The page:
> Skip repeated content

Ask the Expert: Dr. Lisa Callahan, Sports Medicine Physician, Answers Your Questions on Injuries & Risks for Female Athletes

Soccer player

September 26th is National Women’s Health and Fitness Day. In honor of this, our “Ask the Expert” feature is focused on injuries and female athletes.

Q1. Wondering what your thoughts are regarding the etiology of the female triad, ACL and MCL lateral collateral knee damage?

The term “female athlete triad” refers to the relationship of three factors: low energy availability produced by disordered eating, infrequent or absent menstrual cycle, and low bone mineral density. There is no known association between the female athlete triad and knee ligament injuries.

Q2. How can a female college soccer player prevent plantar fasciitis and heel stress fractures? Could wrapping the ankles too tightly have caused the plantar fasciitis? My daughter has never had a problem with either condition until this year.

Plantar fasciitis is an inflammation of the tough, fibrous support tissue on the undersurface of the foot called the plantar fascia. It attaches at the heel and often becomes inflamed in athletes who participate in running sports. Applying ice, stretching the calf and foot, wearing cushioned supports in the shoe, and using a “night splint” can all help prevent or alleviate plantar fasciitis symptoms. Athletes can often play through plantar fasciitis symptoms, but a stress fracture in the heel bone (the “calcaneus”) is a different issue entirely. It is much less common than plantar fasciitis, and would require evaluation by a specialist. An athlete should not play with an unhealed stress fracture. It is possible that inappropriate taping or bracing could irritate the plantar fascia temporarily, but shouldn’t cause prolonged symptoms and would not cause a stress fracture. Your daughter should consult a physician before returning to playing soccer.

Q3. What do you consider the greatest underlying factor that gives female athletes such a disproportionately high risk for ACL and other knee joint injuries? What is the best way to prevent these injuries for female athletes specifically? And are there any new or upcoming surgical techniques that help to reduce recovery time and improve back-on-the-field prognoses?

Studies have shown us that biomechanics play a large role in ACL injuries. There are several programs developed for ACL injury prevention that focus on teaching girls how to correctly jump and land. These appear to be very helpful and are recommended especially for girls who play sports with high risk of ACL injury such as soccer and basketball. Talk with your physician or physical therapist about an injury prevention program.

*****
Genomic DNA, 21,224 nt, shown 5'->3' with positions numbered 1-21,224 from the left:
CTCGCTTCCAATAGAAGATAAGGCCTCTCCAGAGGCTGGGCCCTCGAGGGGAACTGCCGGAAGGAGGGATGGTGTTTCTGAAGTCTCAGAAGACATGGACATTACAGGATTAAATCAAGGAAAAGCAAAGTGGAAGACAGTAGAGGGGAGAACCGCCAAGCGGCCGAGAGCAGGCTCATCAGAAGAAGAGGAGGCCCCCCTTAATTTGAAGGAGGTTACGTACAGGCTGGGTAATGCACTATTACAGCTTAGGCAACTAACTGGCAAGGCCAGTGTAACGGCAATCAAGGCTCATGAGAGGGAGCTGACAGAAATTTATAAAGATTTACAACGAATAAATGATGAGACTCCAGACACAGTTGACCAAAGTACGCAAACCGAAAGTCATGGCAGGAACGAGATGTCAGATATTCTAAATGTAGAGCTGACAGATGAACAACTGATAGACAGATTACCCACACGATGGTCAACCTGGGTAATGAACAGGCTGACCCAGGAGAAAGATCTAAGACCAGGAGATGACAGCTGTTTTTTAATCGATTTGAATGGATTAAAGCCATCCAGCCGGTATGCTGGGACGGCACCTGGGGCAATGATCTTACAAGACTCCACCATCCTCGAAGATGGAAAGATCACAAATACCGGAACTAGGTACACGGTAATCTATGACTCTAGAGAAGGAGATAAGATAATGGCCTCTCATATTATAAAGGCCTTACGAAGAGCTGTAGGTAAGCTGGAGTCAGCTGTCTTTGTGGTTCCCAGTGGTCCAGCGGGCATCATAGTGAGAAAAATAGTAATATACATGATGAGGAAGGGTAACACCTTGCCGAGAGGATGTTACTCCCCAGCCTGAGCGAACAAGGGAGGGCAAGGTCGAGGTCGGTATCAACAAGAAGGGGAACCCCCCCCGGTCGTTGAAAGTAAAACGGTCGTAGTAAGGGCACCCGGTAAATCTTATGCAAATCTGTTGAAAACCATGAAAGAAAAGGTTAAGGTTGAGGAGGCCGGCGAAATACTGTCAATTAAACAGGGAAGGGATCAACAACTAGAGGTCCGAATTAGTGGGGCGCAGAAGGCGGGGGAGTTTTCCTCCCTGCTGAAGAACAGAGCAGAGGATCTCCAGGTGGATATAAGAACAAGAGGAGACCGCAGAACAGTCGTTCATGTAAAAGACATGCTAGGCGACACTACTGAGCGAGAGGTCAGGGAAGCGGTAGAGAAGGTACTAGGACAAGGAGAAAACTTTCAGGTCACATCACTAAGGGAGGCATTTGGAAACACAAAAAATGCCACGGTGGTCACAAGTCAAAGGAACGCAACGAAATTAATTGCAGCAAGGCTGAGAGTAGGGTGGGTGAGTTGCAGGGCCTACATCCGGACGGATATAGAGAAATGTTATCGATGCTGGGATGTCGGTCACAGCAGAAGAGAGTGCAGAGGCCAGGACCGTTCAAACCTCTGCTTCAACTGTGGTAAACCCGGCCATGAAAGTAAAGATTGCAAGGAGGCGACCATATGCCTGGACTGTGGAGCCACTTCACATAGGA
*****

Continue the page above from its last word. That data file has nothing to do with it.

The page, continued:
My colleague, Dr. Sabrina Strickland, Orthopedic Surgeon, says that it takes years to really know whether new surgical techniques actually lead to a better outcome. However, she says that we are now using just one hamstring, instead of two, as a source for the graft tendon in some patients, which has the benefit of preserving one’s own tendon.

Q4. My friend runs around 50 miles a week and doesn’t eat a lot. How does her level of exercise and lack of nutrients affect her health?

Supplying the athlete’s body with adequate nutrients is critical for fueling performance, helping to prevent injury, and maintaining general health. Not eating enough is what doctors refer to as “low energy availability,” a situation that places a woman’s general health at risk. We often see this first as low bone density, which can be associated with stress fractures. Stress fractures are micro-cracks in bone that occur when a bone is exposed to more load, or “stress,” than it can support. Studies suggest that running more than 35-40 miles/week also increases the risk of stress fractures, so the combination of not eating enough and running 50 miles/week puts the female athlete at risk for poor bone health.

Q5. Besides knee pads and helmets, what advice do you have for post-total knee patients who just started to bicycle again … and I fell twice right on my one-year-old knee?

After a surgery like knee replacement, it is important to work on strength, endurance, and flexibility of the leg muscles. However, it is equally important to be sure your balance is good. Talk to your doctor or physical therapist about simple exercises you can do to maintain or improve your balance, which hopefully will help you avoid future falls.

Dr. Lisa Callahan, Sports Medicine Physician
Dr. Lisa Callahan, Sports Medicine Physician

Dr. Lisa Callahan is a Primary Sports Medicine Physician and Co-Director of the Women’s Sports Medicine Center at Hospital for Special Surgery. She currently serves as the Director of Player Care for the NY Knicks and Liberty basketball teams.

Topics: Performance
The information provided in this blog by HSS and our affiliated physicians is for general informational and educational purposes, and should not be considered medical advice for any individual problem you may have. This information is not a substitute for the professional judgment of a qualified health care provider who is familiar with the unique facts about your condition and medical history. You should always consult your health care provider prior to starting any new treatment, or terminating or changing any ongoing treatment. Every post on this blog is the opinion of the author and may not reflect the official position of HSS. Please contact us if we can be helpful in answering any questions or to arrange for a visit or consult.